Partisan №4

Squeezing the Workers

Two Montréal-based organizations, “Au Bas de L’Échelle” and the Immigrant Workers Centre, recently launched a campaign to protect the rights of workers in temporary employment agencies. While the use of these agencies is spreading like wildfire, their practices contribute to the insecurity of a growing number of workers. In Québec alone, there are more than 1,200 agency offices currently in operation. In 2008 their earnings exceeded one billion dollars.

The two organizations listed poor working conditions, especially low wages, unfair contracts, the use of agencies to circumvent regulations or weaken unions (where they exist), the higher risk of accidents and in the worst cases, undeclared (and unpaid!) work and repeated violations of labour laws as being among the problems associated with working for a temporary employment agency.

For the companies who use them, temporary agencies may represent huge savings on labour costs, partly because they no longer have to pay for certain benefits. They can also use agencies to avoid fulfilling their legal obligations. And since there is no limit on how long one company can use a “temporary” worker, it is not uncommon to see people working in the same position for years, never escaping the precarious and exploitative situation these temporary positions create.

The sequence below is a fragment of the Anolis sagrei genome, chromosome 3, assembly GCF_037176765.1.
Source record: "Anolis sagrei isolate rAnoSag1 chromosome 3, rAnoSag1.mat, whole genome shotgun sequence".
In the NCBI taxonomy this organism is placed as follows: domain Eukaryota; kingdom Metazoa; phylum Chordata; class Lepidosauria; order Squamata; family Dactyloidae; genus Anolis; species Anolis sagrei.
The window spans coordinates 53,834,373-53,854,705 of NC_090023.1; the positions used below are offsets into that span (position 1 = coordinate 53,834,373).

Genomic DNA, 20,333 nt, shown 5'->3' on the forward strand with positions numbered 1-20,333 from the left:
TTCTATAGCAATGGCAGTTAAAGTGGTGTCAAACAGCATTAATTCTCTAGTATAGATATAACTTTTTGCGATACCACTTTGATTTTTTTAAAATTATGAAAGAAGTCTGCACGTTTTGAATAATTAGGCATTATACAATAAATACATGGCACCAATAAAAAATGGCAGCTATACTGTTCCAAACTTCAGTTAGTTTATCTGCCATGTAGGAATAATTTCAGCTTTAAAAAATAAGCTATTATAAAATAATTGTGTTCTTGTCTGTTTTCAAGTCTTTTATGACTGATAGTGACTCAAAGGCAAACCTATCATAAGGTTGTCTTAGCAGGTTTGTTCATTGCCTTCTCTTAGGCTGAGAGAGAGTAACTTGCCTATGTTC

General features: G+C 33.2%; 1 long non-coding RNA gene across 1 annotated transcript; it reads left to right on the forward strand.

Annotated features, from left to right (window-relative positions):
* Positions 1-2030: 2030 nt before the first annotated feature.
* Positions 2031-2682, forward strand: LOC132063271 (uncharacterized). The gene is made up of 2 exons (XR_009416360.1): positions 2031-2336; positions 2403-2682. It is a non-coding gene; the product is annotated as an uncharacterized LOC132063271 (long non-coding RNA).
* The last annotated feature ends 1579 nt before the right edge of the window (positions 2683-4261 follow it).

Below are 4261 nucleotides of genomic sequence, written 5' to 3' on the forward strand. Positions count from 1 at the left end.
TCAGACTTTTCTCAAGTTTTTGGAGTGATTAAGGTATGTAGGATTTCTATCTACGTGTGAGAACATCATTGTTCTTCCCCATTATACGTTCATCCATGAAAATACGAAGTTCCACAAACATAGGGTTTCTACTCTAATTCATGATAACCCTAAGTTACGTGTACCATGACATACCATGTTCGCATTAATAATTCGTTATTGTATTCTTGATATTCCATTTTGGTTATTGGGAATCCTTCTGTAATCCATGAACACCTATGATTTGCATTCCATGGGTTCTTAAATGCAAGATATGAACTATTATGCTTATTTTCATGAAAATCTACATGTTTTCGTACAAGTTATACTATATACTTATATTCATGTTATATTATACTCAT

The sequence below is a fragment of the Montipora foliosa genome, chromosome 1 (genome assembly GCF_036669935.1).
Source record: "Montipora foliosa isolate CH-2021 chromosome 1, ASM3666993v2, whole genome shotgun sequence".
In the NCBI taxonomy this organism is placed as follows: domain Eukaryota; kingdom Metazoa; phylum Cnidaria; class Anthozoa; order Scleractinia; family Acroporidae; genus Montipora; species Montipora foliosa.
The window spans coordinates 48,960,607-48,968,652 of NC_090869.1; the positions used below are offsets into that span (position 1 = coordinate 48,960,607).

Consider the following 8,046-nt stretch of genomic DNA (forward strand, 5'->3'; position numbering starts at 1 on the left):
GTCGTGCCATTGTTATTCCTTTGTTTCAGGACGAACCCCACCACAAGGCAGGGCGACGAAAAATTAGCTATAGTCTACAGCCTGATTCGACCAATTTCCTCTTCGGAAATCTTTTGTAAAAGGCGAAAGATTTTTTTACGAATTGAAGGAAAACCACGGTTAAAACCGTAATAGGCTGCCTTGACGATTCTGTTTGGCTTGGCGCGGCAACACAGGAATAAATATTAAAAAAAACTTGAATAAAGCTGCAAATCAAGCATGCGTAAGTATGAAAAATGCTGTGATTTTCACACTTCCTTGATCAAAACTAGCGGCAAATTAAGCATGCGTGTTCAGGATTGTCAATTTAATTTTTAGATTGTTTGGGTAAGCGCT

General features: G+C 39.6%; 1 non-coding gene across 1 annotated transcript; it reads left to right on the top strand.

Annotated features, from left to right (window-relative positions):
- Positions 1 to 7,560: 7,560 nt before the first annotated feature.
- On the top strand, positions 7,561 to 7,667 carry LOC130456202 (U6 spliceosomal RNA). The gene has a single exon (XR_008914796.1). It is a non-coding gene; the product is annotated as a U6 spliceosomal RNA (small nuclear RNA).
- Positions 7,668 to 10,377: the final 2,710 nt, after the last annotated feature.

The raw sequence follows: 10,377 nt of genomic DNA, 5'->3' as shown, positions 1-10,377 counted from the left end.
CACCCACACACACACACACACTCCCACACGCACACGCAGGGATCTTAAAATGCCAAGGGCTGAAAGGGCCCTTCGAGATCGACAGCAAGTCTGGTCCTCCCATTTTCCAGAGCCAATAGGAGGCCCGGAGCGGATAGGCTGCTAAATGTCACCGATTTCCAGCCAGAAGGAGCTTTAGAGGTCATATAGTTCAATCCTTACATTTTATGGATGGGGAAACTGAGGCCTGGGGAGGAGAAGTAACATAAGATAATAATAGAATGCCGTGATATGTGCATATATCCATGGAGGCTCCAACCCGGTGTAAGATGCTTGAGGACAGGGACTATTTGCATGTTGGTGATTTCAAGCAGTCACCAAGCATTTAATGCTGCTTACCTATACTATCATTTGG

Both “Au Bas de L’Échelle” and the Immigrant Workers Centre are asking the government of Québec to require operating permits for those running temporary employment agencies. They also demand “that the Act Respecting Labour Standards recognizes a principle of shared responsibility between agencies and client companies to ensure compliance with labour standards for agency workers.” These minimum demands are obviously correct.

One has to see, however, that the increased use of agencies is happening in a context where the capitalists are doing everything to consolidate their base for profit accumulation. Faced with competition from emerging capitalist countries and the problems coming from the anarchy of their own speculative financial markets, the capitalists ensure their profits are secured by increasing the exploitation of their workers, in effect making them pay —through lower wages, fewer benefits, and higher workloads— for the problems created by the capitalist system.

To counter this trend, it is not enough to try to regulate things a little more. We must address the very foundations of the system that produces these conditions. To fight against capitalist exploitation means organizing ourselves independently and defending our own unique interests as workers. This is precisely what the Revolutionary Workers Movement —an initiative of the Revolutionary Communist Party in the Montréal area— is trying to do. (Information: 514 409-2444 •

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